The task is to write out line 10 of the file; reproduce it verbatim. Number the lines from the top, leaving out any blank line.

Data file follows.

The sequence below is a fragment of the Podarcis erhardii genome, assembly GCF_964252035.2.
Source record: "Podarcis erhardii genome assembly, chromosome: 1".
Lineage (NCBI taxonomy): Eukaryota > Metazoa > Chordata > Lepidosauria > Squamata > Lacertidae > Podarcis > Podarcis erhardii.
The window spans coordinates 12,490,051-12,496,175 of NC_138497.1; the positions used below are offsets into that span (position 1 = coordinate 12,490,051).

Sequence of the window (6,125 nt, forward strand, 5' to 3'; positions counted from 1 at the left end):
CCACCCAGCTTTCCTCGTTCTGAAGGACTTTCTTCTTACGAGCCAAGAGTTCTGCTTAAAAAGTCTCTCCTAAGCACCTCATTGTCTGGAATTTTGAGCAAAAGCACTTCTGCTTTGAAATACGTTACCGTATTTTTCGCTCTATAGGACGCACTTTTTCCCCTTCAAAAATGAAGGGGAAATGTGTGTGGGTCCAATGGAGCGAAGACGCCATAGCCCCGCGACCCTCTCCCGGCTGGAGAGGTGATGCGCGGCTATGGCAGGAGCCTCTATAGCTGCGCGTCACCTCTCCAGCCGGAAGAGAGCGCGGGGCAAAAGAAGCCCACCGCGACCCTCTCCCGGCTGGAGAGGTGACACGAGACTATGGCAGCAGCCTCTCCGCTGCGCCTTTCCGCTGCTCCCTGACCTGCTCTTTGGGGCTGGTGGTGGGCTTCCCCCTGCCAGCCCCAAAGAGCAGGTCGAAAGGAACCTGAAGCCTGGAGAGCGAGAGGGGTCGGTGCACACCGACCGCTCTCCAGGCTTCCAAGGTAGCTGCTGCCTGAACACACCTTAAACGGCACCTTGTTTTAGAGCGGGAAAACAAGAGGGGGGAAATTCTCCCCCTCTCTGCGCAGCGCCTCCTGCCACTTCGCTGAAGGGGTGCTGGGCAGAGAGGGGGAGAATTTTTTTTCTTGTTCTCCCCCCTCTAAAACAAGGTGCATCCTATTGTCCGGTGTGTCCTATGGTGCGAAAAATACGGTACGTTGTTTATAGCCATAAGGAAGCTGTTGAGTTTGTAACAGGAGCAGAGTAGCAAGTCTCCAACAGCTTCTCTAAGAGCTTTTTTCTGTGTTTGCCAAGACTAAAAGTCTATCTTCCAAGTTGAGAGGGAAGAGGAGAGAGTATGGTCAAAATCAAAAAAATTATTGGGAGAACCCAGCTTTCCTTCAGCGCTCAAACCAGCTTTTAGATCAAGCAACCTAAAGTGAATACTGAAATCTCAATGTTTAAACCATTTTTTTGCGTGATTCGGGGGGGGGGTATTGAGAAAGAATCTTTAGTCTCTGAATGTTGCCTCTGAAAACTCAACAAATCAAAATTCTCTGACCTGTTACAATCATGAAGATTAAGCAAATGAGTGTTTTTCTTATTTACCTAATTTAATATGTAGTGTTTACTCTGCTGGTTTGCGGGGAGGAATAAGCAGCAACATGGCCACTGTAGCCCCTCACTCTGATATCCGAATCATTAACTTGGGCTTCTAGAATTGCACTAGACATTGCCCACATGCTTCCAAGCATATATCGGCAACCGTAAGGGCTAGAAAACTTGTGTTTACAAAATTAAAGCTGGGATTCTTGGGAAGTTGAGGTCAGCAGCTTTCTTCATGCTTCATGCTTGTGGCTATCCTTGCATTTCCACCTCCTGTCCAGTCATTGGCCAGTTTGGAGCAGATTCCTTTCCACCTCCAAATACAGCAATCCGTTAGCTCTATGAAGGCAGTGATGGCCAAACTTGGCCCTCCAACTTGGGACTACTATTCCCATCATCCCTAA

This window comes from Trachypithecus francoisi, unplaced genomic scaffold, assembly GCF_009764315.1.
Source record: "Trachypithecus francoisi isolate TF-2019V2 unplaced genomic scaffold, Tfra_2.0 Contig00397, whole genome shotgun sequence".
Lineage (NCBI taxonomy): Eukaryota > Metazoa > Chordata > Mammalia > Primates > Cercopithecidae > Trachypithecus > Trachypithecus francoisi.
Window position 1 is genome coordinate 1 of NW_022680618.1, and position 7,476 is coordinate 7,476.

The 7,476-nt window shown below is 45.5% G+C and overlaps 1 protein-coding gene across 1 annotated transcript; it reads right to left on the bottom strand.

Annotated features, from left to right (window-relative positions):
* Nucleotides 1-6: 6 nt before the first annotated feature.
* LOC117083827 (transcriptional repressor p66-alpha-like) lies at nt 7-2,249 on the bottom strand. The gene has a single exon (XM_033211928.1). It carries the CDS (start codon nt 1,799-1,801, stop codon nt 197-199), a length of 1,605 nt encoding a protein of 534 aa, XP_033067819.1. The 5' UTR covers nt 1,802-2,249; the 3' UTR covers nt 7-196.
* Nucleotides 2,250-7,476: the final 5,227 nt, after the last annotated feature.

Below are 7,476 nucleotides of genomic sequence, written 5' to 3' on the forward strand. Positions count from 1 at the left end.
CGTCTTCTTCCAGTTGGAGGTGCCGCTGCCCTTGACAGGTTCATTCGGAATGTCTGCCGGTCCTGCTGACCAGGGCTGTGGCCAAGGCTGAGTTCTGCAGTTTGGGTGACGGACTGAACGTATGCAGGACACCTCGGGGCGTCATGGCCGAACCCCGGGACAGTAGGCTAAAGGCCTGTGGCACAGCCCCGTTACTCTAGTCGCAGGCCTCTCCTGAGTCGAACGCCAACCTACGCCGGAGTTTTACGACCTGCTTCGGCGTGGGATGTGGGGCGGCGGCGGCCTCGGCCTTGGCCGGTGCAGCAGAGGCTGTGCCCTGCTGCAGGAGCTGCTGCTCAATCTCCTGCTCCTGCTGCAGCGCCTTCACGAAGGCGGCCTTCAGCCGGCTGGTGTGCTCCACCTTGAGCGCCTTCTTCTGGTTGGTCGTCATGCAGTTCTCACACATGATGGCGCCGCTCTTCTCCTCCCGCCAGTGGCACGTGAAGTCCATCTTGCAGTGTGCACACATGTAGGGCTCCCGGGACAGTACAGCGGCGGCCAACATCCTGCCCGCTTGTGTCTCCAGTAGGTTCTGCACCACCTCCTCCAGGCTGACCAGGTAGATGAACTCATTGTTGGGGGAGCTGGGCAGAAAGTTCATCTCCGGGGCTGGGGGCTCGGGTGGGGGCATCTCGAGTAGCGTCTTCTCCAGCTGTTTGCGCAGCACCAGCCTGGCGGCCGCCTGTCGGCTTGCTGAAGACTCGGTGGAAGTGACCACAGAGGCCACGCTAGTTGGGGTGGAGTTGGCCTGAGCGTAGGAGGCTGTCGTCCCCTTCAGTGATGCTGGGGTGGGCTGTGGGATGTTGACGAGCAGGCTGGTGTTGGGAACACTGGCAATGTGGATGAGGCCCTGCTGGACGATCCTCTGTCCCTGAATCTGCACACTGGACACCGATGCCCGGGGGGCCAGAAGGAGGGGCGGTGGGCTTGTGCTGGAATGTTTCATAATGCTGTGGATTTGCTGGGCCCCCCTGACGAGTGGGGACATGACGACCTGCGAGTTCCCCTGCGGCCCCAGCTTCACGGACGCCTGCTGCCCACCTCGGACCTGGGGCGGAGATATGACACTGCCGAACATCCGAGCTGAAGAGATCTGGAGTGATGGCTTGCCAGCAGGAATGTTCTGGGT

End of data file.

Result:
Window position 1 is genome coordinate 1 of NW_022680618.1, and position 7,476 is coordinate 7,476.